Other Things to Know
There are various other nuances about the carrier requirements and the regulatory environment. State law generally controls plans where all the risk of loss is born by the insurance company. Federal law generally controls self-funded and partially self-funded plan. You should review with your agent and your carrier considerations that relate to your own specific situation.
2. Review Your Current Situation and Changes in the Marketplace
Consider the following questions:
Is the Insurance Carrier and plan design a good fit for the company and my employees?
Have I had an unusually large amount of complaints and concerns from my employees that better education or communication would not fix? Have there been claims issues that have not been resolved? Were there administrative issues that were not resolved or were only “painfully” resolved?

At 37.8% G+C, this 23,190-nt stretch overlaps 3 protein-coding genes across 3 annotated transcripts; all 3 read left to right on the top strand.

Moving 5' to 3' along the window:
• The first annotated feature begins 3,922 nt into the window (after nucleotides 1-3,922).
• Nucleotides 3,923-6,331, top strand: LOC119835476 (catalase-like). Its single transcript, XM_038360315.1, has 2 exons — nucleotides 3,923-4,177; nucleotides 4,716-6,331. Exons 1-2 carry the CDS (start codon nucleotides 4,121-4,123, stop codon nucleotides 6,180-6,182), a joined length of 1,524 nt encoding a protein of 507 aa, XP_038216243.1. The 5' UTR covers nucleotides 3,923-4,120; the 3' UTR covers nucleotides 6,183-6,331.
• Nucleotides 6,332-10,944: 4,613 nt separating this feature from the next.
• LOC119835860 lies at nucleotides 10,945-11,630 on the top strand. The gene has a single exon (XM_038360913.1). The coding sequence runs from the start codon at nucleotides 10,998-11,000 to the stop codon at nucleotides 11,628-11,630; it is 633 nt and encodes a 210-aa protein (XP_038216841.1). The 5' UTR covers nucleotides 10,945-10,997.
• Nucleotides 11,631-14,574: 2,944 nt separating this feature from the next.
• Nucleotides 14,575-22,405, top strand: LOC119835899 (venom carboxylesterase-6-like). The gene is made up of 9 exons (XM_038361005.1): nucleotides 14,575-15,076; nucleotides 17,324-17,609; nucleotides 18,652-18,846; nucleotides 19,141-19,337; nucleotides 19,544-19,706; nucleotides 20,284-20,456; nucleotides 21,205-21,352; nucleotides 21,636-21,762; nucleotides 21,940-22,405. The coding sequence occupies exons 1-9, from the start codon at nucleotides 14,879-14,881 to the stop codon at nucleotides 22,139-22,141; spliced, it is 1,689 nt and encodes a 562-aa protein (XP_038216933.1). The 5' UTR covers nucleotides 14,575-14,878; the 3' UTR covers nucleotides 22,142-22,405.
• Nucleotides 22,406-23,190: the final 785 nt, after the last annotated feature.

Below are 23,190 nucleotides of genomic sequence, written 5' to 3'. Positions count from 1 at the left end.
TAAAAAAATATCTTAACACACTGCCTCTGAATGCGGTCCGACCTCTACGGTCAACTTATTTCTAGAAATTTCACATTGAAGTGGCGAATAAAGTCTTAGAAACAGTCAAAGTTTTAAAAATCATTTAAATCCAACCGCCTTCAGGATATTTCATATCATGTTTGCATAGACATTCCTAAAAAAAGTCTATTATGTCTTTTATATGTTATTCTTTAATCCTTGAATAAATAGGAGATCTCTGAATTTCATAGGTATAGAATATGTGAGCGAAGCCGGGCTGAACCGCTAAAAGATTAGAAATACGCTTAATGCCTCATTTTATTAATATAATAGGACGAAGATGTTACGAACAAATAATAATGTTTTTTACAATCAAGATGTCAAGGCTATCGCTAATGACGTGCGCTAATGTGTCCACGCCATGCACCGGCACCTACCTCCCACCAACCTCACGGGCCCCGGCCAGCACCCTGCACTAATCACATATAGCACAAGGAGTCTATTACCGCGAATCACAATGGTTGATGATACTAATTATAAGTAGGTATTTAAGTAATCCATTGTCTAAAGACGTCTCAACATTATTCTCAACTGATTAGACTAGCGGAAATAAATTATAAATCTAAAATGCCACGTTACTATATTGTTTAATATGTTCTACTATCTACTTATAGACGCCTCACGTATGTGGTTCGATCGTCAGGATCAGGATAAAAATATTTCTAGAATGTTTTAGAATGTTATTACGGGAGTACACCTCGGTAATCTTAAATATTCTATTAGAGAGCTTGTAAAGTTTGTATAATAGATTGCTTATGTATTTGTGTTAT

What changes have occurred in my business that I need to consider when looking at my options?
Has or will the number of employees be changing significantly (up or down)? Will I be adding employees in different geographic regions? Is the availability of good employees diminishing or expanding? What changes should I consider in order to attract or retain good employees? What financial changes have I been experiencing that may allow me to expand my offerings or that require me to try to cut down on the company portion of the cost I pay for insurance?
Do I have any known medical situations in my employee base?